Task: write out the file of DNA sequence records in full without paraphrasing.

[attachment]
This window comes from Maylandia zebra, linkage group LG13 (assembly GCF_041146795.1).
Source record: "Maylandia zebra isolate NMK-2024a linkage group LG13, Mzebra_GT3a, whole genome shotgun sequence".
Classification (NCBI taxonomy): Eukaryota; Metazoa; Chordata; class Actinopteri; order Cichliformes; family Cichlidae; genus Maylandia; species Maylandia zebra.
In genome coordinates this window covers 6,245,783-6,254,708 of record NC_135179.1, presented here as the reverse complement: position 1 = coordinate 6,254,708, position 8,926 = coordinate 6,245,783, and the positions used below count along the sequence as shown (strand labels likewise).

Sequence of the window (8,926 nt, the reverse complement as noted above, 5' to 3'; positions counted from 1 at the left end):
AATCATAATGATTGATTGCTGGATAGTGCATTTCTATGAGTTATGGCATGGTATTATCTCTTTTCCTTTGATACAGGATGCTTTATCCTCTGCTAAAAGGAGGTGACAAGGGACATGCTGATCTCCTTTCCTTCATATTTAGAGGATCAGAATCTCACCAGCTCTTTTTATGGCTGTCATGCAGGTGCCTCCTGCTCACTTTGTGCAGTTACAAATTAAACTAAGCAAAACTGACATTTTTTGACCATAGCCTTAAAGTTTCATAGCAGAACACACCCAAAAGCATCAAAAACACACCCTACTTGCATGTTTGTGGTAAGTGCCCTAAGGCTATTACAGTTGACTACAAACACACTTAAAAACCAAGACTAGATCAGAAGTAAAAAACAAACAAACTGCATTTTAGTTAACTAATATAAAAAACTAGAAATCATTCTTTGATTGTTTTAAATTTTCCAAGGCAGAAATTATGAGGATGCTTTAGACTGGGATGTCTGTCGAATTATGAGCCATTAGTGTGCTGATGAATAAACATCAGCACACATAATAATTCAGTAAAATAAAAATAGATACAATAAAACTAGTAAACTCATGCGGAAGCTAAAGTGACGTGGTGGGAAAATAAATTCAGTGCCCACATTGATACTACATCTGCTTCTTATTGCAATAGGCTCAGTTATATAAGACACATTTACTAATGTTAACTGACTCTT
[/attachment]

This window comes from Maylandia zebra, linkage group LG13 (assembly GCF_041146795.1).
Source record: "Maylandia zebra isolate NMK-2024a linkage group LG13, Mzebra_GT3a, whole genome shotgun sequence".
Classification (NCBI taxonomy): Eukaryota; Metazoa; Chordata; class Actinopteri; order Cichliformes; family Cichlidae; genus Maylandia; species Maylandia zebra.
In genome coordinates this window covers 6,245,783-6,254,708 of record NC_135179.1, presented here as the reverse complement: position 1 = coordinate 6,254,708, position 8,926 = coordinate 6,245,783, and the positions used below count along the sequence as shown (strand labels likewise).

Sequence of the window (8,926 nt, the reverse complement as noted above, 5' to 3'; positions counted from 1 at the left end):
AATCATAATGATTGATTGCTGGATAGTGCATTTCTATGAGTTATGGCATGGTATTATCTCTTTTCCTTTGATACAGGATGCTTTATCCTCTGCTAAAAGGAGGTGACAAGGGACATGCTGATCTCCTTTCCTTCATATTTAGAGGATCAGAATCTCACCAGCTCTTTTTATGGCTGTCATGCAGGTGCCTCCTGCTCACTTTGTGCAGTTACAAATTAAACTAAGCAAAACTGACATTTTTTGACCATAGCCTTAAAGTTTCATAGCAGAACACACCCAAAAGCATCAAAAACACACCCTACTTGCATGTTTGTGGTAAGTGCCCTAAGGCTATTACAGTTGACTACAAACACACTTAAAAACCAAGACTAGATCAGAAGTAAAAAACAAACAAACTGCATTTTAGTTAACTAATATAAAAAACTAGAAATCATTCTTTGATTGTTTTAAATTTTCCAAGGCAGAAATTATGAGGATGCTTTAGACTGGGATGTCTGTCGAATTATGAGCCATTAGTGTGCTGATGAATAAACATCAGCACACATAATAATTCAGTAAAATAAAAATAGATACAATAAAACTAGTAAACTCATGCGGAAGCTAAAGTGACGTGGTGGGAAAATAAATTCAGTGCCCACATTGATACTACATCTGCTTCTTATTGCAATAGGCTCAGTTATATAAGACACATTTACTAATGTTAACTGACTCTT